It’s been a while that I listened to the Red Hot Chili Peppers, it just had been a while that I really connected to their music (also because it had been quite a while that they actually had a new album out and everything after Californication was doomed to be a bit of a disappointnment, with I’m With You an actual disappointment). But then I started listening to their last album, The Getaway and it obviously hit me at the right moment and made me fall in love with their music again. So I decided to shell out the steep ticket prices and go to their concert in the Stadthalle in Vienna with my sister. It was with her that I had been on my first and last RHCP concert 10, 15 years or so ago, which wasn’t all that great (maybe because we had seats so high up, I could barely make out what happened on stage and maybe because I was too sad about the fact that I was too young to catch them on their Californication tour).
That’s all so you know the circumstances under which I attended the show, because it’s not easy to navigate the mix of love, nostalgia, (fear of) disappointment and seat trepidation that framed the concert for me. But as difficult as the starting conditions were, I absolutely loved the concert itself. It was a great show.
Der Diener zweier Herren
Director: Christian Stückl
Writer: Carlo Goldoni
Cast: Markus Meyer, Peter Simonischek, Andrea Wenzl, Irina Sulaver, Johann Adam Oest, Christoph Radakovits, Sebastian Wendelin, Hans Dieter Knebel, Mavie Hörbiger, Stefan Wieland
Seen on: 23.10.2016
Beatrice (Andrea Wenzl) has problems: her fiancé Florindo (Sebastian Wendelin) had to flee after killing her brother Federigo. Now she’s trying to find Florindo and on the way, collect dowry from her brother’s fiancée Clarice (Irina Sulaver), or rather her father Pantalone (Peter Simonischek). But she’ll only succeed by convincing them that Federigo is not actually dead – so she travels disguised as him. Traveling with her is her servant Truffaldino (Markus Meyer). Truffaldino is unhappy with his pay and always hungry. So when they stop at a hotel where another guest offers Truffaldino a job as servant, he accepts – unaware that it’s Florindo. But having to serve two masters at the same time is more complicated than Truffaldino expected.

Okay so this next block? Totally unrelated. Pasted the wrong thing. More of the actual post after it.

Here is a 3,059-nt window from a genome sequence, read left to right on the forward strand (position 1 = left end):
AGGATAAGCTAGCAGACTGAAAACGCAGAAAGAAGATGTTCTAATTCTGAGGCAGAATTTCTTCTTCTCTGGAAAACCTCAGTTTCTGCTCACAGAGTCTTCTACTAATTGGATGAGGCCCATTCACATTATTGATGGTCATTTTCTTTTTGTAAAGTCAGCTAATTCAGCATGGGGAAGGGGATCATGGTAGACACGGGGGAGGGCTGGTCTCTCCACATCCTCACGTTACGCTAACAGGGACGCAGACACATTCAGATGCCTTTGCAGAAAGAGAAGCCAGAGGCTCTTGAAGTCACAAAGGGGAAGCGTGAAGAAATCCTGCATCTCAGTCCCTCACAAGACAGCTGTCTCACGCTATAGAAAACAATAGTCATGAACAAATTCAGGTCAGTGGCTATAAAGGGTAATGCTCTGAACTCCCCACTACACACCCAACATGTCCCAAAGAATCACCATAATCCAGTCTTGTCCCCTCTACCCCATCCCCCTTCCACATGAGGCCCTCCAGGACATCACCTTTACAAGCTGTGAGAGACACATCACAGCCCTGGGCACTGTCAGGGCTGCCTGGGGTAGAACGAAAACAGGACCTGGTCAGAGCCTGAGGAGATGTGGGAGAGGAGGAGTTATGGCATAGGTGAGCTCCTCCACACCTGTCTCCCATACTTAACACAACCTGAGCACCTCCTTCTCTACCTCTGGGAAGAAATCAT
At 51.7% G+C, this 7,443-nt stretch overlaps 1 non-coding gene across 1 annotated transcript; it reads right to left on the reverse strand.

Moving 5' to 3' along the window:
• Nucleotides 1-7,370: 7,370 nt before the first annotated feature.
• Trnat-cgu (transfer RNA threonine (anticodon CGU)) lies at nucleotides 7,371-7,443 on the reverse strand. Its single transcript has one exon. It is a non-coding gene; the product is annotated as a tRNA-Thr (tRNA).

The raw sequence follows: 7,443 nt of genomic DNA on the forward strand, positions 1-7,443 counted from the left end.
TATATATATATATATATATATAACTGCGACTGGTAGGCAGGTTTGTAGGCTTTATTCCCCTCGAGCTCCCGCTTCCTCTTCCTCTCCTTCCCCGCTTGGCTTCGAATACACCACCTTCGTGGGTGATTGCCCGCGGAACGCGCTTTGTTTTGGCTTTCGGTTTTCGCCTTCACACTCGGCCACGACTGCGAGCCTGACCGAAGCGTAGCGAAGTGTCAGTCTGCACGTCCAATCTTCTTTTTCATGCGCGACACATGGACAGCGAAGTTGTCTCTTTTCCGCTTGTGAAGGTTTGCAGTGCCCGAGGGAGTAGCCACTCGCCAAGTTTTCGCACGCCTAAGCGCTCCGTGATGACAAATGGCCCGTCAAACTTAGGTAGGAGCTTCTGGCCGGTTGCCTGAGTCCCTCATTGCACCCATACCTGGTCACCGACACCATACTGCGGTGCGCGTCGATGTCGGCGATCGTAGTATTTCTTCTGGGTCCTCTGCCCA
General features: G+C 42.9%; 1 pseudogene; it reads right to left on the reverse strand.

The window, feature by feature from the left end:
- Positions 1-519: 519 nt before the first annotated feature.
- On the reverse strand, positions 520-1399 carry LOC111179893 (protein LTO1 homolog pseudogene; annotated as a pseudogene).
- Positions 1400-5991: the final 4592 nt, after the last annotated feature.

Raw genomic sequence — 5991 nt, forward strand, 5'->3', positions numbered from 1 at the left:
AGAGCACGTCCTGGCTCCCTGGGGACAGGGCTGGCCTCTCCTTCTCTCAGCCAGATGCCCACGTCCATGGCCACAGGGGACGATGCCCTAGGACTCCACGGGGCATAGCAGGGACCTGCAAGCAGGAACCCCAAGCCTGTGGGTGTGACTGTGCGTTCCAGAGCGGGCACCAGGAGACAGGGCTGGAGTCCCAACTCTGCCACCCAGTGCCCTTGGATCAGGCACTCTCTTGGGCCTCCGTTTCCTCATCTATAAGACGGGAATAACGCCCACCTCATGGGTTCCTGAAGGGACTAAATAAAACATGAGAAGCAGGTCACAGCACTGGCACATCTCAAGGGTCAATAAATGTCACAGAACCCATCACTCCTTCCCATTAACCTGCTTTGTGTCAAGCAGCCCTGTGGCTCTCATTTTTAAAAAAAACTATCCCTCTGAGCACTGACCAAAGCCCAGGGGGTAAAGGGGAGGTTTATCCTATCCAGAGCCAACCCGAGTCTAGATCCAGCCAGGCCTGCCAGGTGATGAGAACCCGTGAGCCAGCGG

I’m not a huge fan of comedies of error in general, but this rendition of Servant of Two Masters was rather enjoyable and funny, even if it didn’t leave me flat out enthusiastic.
Director: Jette Steckel
Writer: Sophocles, translated by Frank-Patrick Steckel
Cast: Aenne Schwarz, Mavie Hörbiger, Joachim Meyerhoff, Mirco Kreibich, Martin Schwab
Seen on: 26.6.2016
Antigone’s (Aenne Schwarz) brothers have both fought on opposite sides in Thebes’ civil war and they both died doing it. As if that wasn’t bad enough, King Creon (Joachim Meyerhoff) has decided that Polyneices, who fought against him, is to be left unburied outside the city gates. Antigone can’t bear the thought that one of her brothers should be thus treated. She tries to convince her sister Ismene (Mavie Hörbiger), but ultimately she goes alone to bury Polyneices, despite Creon’s having expressly forbidden it.
Antigone is a fascinating play and the production I saw was interesting in many ways, but not successful in all aspects.
To be quite honest with you, I don’t know much about classical music and I only heard this concert because my mom couldn’t attend and my dad was looking for somebody to go with him. So this review isn’t so much a review than it is a few thoughts jotted down for completion’s sake.
I definitely enjoyed the concert. The music was beautiful, though I honestly enjoyed the Mendelssohn Bartholdy most of all – even though that was only a small encore and certainly not the focus of the concert. But I’m simply a sucker for romantic classical music. I am sure they played very well, but here’s the part where I simply cannot say anything of substance. A big part of my entertainment though, was watching Pinnock conduct. We had great seats, so I was able to see him and his expressions quite clearly and he just seemed to have so much fun and enjoy himself so much and I think that transferred to the orchestra, the music and the audience.
In short, it was a great evening, even for a classical music novice like myself.